Season 7 of Portlandia premiered Thursday on IFC. The comedy show, which stars Fred Armisen and Carrie Brownstein, continues to make fun of white, urban, progressive people who would never vote for Trump—indeed, who, if given the chance, would for Bernie Sanders.
The question is: Should we really mock these people? For sure, they have their problems; they are not completely free from the racist history of the US, and many of them are entangled in a real estate market that displaces poor people of color. But politically, they support universal healthcare, taxing the rich, increasing spending on public education, improving public transportation, developing alternative forms of energy, and addressing climate change. These issues, which are deeply serious, and if enacted would improve the lives of millions of Americans, and billions of earthlings, are at present in a political environmental that is totally hostile. What is there to laugh at here? I would prefer to watch Alec Baldwin's Trump on SNL.
But even before the Trump era, the show's relationship with its subject, Portland, was rocky. This point was eloquently made to me by Monica Drake, a Portland-based novelist, lecturer, and critic. "The shallow, mocking style of humor that's the signature move of Portlandia's sketch comedy is inherently a kind of insidious way to tear down the work of people who aim for conscious living," she said. "It might look more hip than some right wing work, and of course there's the whole riot grrrl street cred involved. That Sleater-Kinny association could imply that the show is radical, empowering or somehow challenges the dominate paradigm. Instead, Portlandia flattens out and caricatures anybody who steps outside the status quo. It's been damaging, culturally."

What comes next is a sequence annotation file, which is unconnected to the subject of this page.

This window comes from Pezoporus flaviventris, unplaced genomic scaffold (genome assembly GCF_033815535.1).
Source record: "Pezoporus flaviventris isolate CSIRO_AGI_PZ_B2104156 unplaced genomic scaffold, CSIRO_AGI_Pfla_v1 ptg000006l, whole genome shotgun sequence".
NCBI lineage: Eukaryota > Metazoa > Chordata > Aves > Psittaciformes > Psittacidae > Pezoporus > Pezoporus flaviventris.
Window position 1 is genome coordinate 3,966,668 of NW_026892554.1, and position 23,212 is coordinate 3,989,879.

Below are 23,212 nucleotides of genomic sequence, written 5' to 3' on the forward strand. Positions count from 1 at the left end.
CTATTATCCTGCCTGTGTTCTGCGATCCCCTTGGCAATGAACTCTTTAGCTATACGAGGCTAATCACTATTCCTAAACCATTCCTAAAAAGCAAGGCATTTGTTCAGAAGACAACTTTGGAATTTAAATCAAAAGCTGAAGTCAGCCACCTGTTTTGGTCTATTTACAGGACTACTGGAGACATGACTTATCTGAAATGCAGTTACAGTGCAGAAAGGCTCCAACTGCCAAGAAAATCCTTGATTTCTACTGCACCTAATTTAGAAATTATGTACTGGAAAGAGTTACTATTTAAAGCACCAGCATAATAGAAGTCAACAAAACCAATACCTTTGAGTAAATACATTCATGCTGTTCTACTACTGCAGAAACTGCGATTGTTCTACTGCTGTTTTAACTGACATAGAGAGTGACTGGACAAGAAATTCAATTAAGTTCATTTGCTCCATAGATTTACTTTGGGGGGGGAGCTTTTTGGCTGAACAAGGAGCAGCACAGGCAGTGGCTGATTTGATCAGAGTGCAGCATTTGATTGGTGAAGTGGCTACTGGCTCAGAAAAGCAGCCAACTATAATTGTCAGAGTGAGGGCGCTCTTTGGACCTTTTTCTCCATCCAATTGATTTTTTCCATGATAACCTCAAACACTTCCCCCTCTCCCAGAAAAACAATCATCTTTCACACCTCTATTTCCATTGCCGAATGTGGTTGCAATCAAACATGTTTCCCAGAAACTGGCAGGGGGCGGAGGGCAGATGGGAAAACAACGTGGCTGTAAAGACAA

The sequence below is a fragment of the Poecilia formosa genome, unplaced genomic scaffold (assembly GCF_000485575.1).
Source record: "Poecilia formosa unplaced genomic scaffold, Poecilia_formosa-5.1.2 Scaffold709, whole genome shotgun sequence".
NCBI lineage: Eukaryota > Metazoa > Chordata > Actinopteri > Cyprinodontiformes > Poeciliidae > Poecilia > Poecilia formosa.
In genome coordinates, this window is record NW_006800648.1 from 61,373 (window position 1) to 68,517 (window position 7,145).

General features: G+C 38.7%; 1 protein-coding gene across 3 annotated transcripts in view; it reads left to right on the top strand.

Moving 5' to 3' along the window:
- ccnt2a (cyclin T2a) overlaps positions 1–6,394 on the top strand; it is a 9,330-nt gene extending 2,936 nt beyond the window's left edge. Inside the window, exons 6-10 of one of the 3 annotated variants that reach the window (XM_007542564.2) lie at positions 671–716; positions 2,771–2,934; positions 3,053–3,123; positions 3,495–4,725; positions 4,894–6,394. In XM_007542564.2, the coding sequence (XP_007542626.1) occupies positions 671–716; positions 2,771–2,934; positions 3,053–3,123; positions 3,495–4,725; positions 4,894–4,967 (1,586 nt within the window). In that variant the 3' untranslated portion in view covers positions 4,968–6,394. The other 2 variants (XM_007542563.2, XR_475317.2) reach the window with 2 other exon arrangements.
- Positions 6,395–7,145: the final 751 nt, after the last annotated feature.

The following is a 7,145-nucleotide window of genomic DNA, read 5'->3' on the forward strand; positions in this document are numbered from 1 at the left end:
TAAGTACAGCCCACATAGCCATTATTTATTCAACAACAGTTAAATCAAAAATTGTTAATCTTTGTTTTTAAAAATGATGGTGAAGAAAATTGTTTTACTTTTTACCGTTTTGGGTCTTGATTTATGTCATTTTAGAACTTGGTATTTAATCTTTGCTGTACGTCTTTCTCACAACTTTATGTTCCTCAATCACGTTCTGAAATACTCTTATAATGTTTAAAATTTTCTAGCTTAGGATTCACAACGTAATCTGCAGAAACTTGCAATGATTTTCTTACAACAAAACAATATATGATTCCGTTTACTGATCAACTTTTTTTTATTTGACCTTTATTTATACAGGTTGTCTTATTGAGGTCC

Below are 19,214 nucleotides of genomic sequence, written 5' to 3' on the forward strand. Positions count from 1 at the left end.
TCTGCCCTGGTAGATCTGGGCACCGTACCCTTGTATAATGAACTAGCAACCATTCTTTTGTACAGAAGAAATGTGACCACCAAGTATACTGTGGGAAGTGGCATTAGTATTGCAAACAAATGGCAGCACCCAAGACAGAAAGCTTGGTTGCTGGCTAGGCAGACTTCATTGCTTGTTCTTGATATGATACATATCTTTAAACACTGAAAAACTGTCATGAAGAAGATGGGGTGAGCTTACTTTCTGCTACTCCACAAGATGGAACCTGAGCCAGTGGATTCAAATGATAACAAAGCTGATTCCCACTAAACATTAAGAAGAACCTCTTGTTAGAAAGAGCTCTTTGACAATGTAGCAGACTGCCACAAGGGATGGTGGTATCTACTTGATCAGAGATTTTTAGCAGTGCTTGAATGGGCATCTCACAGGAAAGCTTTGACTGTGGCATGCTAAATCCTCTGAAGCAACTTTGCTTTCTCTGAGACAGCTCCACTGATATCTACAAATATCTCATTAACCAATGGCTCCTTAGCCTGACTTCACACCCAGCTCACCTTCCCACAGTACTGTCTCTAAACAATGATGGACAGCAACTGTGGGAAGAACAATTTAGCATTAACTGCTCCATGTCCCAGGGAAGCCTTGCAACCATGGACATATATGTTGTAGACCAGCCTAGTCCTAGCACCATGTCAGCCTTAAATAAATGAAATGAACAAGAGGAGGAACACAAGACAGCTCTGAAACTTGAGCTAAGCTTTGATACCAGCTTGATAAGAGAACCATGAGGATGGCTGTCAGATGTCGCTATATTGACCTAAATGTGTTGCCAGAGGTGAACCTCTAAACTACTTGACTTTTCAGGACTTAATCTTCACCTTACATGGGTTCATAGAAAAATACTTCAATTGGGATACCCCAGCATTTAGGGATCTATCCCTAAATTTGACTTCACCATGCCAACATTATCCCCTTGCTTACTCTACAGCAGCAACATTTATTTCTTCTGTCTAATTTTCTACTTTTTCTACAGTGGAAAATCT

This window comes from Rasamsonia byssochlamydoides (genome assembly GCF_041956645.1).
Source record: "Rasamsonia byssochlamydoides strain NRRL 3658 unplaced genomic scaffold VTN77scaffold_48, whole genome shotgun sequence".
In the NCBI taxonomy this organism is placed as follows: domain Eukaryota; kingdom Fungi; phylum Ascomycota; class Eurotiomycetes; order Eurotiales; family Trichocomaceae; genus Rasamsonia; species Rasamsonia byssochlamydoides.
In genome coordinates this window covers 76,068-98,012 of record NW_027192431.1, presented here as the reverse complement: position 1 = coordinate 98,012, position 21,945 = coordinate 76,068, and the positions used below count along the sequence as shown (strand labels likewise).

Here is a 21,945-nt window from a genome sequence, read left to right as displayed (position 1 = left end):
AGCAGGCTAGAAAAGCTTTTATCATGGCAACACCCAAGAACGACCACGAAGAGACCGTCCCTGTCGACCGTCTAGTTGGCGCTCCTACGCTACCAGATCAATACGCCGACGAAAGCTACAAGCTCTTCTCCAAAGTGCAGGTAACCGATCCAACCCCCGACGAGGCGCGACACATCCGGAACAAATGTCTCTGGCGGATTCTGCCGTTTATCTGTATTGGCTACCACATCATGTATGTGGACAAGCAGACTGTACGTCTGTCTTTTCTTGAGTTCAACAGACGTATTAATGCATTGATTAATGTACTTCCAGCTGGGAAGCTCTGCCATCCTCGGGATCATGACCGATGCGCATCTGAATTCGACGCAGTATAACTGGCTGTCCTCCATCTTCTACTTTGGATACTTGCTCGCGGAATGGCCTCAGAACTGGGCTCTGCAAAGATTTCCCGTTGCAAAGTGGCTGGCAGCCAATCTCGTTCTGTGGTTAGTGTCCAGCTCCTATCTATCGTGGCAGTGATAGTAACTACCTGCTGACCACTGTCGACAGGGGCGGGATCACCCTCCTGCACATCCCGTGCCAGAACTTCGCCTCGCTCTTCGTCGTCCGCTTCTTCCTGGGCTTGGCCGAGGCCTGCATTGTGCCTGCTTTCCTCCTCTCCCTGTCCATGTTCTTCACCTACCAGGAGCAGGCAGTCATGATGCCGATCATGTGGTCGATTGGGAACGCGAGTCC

Drake continued: "It's a shaming approach, really, if you give the show any weight at all. It allows people who don't need to leave their houses to assume they know what it means to eat locally, or to shop at a feminist bookstore, or to be transgender, even, and those things are then pre-mocked."
And: "What Portlandia has done is pretended to have a handle on something, while they oversimplify it so the masses can consume a weak version of a real vision, and laugh like there was nothing to the efforts to live in alternative ways to begin with. It shuts sincerity down. It's marketing a seemingly alternative world view at the very same instant that struggle to be alternative is processed and pre-packaged like a bad school lunch, by the show itself, and then presented as though it had no valuable substance."
Drake concluded with: "I'm not sure there is all that much difference between Portlandia mocking the characters they focus on and Trump mocking a reporter with a disability, because Trump thinks he's being funny. It's all the same mentality. You can create humor that works toward a better world."